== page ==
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Copenhagen Business School

Students on voluntary work: It’s just free experience. Take it!

While voluntary work might not fill your pockets, there are plenty of other advantages to volunteering. Not only does it boost your network, voluntary work on your résumé attracts employers, say three CBS students who all volunteer.

News |   23. Oct 2018

Jakob Slyngborg Trolle

To get the dream job, a strong résumé is essential if you want to impress your future employer. While a student job is often considered to be the primary choice, few students consider voluntary work as a way to boost their skills and résumé. Still, there is a lot to be gained from this experience, say the CBS students who are actually doing it.

 

“When you volunteer, you get to take on all sorts of tasks with a lot more responsibility,” says Astrid Hjort Bendixen.

Astrid Hjort Bendixen, First semester at Cand.merc.(kom.)

Astrid Hjort Bendixen is one of the CBS students who has chosen to do voluntary work while at Copenhagen Business School. She spends five to eight hours each week at DANSIC – a platform for sustainable and social innovation.

“It’s amazing to get as much responsibility as I do at DANSIC. They change their team of volunteers every year, so I get the chance to build something completely from scratch. At DANSIC, I am the Communication Director of an organization with 30 people. How many students get that kind of experience from their student job?”

Astrid Hjort Bendixen also has a student job. Although she really likes that job, she thinks that her voluntary work gives her that extra something.

“I get to take on a lot of different tasks, and I get to try out different ideas with so many different people. With a student job, your work areas are limited and clearly defined. But when you volunteer, you get to take on all sorts of tasks with a lot more responsibility.”

But what do employers think of candidates who have done volunteering?

“I’ve always received an extremely positive response to the fact that I have done voluntary work. I managed to get an internship at the Royal Danish Consulate General in Shanghai. And they were really, really interested in my voluntary work. It’s a chance to show a future employer that your commitment and enthusiasm are not determined by your paycheck.”

“When you volunteer, there is no boss to set boundaries in your work. We get to think big and just dive into it, Says Mark Elimann Nielsen.

Mark Elimann Nielsen, Fifth semester at Intercultural Market Communication

Another CBS student who spends a lot of time doing voluntary work is Mark Elimann Nielsen. He puts about ten hours a week into his job as a board member of the student organization, IMK Union. He doesn’t regard the many hours he spends creating social and professional events for his fellow students at Intercultural Marketing as work.

“I don’t see this work as a burden. I get to meet a lot of people who I like to spend time with. It might not look as good as a student job on my résumé, but you get so much experience! I like my study job a lot, but when you volunteer, there is no boss to set boundaries in your work. We get to think big and just dive into it.”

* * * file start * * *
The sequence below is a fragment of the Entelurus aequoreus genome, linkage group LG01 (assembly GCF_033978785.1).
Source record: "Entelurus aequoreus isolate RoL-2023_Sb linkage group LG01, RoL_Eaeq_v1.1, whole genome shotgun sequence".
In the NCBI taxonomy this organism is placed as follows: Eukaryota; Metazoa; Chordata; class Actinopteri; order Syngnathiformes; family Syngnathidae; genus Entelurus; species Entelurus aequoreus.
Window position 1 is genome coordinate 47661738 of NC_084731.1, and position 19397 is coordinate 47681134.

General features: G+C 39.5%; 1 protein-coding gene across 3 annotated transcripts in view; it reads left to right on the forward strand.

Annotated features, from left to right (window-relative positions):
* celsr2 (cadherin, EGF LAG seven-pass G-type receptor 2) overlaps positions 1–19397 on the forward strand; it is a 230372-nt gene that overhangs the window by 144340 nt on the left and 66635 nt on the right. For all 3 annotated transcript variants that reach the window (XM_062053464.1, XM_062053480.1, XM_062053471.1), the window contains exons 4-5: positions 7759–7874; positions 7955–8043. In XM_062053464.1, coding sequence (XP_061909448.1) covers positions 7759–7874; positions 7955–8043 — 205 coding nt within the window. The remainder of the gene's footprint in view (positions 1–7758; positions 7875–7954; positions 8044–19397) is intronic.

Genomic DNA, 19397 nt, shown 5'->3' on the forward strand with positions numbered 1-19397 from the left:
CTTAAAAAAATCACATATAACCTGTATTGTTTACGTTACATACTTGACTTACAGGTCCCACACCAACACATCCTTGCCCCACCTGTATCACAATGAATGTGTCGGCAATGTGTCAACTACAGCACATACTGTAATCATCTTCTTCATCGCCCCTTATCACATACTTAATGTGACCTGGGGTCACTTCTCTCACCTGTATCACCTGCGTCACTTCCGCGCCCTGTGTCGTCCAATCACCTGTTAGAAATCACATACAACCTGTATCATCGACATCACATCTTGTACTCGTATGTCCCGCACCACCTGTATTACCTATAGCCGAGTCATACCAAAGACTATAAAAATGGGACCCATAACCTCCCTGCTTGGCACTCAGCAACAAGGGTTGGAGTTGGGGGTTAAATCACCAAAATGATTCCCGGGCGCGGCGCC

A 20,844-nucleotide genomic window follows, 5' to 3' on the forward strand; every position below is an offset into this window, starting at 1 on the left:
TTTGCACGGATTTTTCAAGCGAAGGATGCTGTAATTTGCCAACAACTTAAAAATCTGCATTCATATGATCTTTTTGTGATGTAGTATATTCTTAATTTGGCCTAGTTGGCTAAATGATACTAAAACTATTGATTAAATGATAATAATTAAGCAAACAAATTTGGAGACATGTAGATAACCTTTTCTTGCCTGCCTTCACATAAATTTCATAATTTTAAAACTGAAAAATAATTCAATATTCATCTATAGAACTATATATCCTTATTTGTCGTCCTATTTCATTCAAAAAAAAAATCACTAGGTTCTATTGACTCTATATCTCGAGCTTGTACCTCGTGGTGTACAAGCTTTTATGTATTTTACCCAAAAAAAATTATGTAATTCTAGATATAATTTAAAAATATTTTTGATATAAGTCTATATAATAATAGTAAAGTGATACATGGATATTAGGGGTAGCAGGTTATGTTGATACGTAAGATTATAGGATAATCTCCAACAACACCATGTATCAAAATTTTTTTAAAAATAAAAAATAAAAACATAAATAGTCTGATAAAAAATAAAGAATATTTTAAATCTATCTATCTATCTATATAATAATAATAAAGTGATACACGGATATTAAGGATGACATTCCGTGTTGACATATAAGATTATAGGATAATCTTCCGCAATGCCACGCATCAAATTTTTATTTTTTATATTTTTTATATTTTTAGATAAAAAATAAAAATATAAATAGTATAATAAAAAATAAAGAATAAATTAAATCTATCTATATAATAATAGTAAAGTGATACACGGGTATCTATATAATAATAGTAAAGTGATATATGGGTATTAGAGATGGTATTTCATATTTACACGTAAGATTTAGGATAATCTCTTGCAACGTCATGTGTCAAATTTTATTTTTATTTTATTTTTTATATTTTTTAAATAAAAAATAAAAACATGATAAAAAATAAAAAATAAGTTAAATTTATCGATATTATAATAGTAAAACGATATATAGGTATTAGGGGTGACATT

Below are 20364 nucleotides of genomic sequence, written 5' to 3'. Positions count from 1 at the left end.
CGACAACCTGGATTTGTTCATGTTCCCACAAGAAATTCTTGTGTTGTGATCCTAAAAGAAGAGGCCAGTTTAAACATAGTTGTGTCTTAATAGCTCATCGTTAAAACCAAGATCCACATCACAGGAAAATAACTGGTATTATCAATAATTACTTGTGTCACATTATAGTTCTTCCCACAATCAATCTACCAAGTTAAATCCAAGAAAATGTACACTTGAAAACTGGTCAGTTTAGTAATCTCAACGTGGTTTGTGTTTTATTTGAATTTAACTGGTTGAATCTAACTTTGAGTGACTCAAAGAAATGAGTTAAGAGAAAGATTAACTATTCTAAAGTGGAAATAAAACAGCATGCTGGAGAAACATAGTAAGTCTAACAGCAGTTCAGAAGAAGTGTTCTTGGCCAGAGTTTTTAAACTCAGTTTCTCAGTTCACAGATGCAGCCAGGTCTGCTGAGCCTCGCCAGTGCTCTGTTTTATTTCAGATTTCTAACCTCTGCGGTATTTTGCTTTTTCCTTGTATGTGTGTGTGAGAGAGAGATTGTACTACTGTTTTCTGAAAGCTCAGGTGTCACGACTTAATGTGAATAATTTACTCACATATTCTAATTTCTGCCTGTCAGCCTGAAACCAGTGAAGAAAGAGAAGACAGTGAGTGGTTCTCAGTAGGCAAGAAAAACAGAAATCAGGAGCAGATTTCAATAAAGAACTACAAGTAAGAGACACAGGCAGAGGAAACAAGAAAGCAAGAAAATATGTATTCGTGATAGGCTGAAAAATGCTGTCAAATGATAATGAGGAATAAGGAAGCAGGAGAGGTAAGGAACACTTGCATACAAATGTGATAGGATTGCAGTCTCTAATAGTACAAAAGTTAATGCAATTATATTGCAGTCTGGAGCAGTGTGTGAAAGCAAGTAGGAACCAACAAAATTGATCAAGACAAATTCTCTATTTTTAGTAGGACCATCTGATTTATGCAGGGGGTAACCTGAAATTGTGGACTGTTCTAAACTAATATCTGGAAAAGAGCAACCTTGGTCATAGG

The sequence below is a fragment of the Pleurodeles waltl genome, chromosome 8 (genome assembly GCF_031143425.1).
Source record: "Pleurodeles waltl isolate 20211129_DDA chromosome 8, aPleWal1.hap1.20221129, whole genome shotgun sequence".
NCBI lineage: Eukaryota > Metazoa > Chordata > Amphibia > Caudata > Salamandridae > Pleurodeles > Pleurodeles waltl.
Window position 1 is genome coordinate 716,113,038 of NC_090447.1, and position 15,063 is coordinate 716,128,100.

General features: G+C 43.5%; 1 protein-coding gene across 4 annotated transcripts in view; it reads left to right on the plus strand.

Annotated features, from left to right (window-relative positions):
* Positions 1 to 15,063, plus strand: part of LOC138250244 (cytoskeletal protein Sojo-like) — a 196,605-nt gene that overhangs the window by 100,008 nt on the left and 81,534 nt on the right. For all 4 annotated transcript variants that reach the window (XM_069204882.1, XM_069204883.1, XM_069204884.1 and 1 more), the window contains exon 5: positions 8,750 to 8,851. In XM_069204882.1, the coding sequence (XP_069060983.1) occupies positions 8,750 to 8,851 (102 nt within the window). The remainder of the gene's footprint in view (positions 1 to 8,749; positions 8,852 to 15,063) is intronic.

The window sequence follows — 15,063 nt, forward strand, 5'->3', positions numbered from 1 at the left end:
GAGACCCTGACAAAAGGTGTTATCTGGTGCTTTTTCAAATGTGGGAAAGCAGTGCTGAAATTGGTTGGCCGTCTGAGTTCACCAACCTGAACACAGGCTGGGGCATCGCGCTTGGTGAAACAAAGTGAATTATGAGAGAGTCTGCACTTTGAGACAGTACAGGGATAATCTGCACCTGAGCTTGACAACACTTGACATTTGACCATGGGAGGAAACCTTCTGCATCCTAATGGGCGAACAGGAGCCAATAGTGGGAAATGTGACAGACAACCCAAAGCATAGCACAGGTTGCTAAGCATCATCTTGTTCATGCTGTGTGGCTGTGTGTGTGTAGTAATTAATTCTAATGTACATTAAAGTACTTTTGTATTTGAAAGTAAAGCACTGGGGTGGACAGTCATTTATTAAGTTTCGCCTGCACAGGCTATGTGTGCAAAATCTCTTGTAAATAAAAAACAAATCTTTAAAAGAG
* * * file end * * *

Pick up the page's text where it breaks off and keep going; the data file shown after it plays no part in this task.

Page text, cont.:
Just like Astrid, he too experienced that volunteering was something that drew the attention of a future employer.

“When I got my student job at Novo Nordisk I got a really positive response to the fact that I do voluntary work.”

Not only did volunteering play a part in Mark Elimann Nielsen getting the job. It also made him great at it.

“I had a huge network from IMK Union, and I had received so much experience on structuring work, planning events and most importantly, I’ve learned to work with all kinds of different people. It’s just free experience. Take it!”

 

I actually felt that it gave me more energy. I think my voluntary work is part of the reason why I did great at my exams,” says Laura-Line Matilde Nødgaard.

Laura-Line Matilde Nødgaard, First semester at Cand.Merc

I didn’t see it as a job. I’ve met some amazing people from all over the world, says Laura-Line Matilde Nødgaard who did her voluntary work at the Buddy Program at Copenhagen Business School, which aims to give exchange students the best possible introduction to Denmark and student life at Copenhagen Business School.

While some might think that all the hours spent volunteering would take time and energy away from the dreaded exams at Copenhagen Business School, it did the exact opposite for her.

“I actually felt that it gave me more energy. I think my voluntary work is part of the reason why I did great at my exams.”

Like Mark and Astrid, she too has a student job and recognizes all too well the emphasis students put on it.

“There is a massive focus on getting the right student job at CBS. Sometimes it’s like: Show me your résumé and THEN we can talk. And yes, the right student job looks amazing on your résumé, but voluntary work gives you so much people experience.”

Experience put to good use at her current job at Bang & Olufsen.

“I have met so many different cultures through the Buddy Program, so I excel at branding our products outside the Nordic market. Actually Bang & Olufsen told me that my voluntary work was a major factor in me getting the job. We are a group of students where so many of us have good grades and solid skills, so sometimes you need to have done stuff that doesn’t translate directly into skills on a résumé.”

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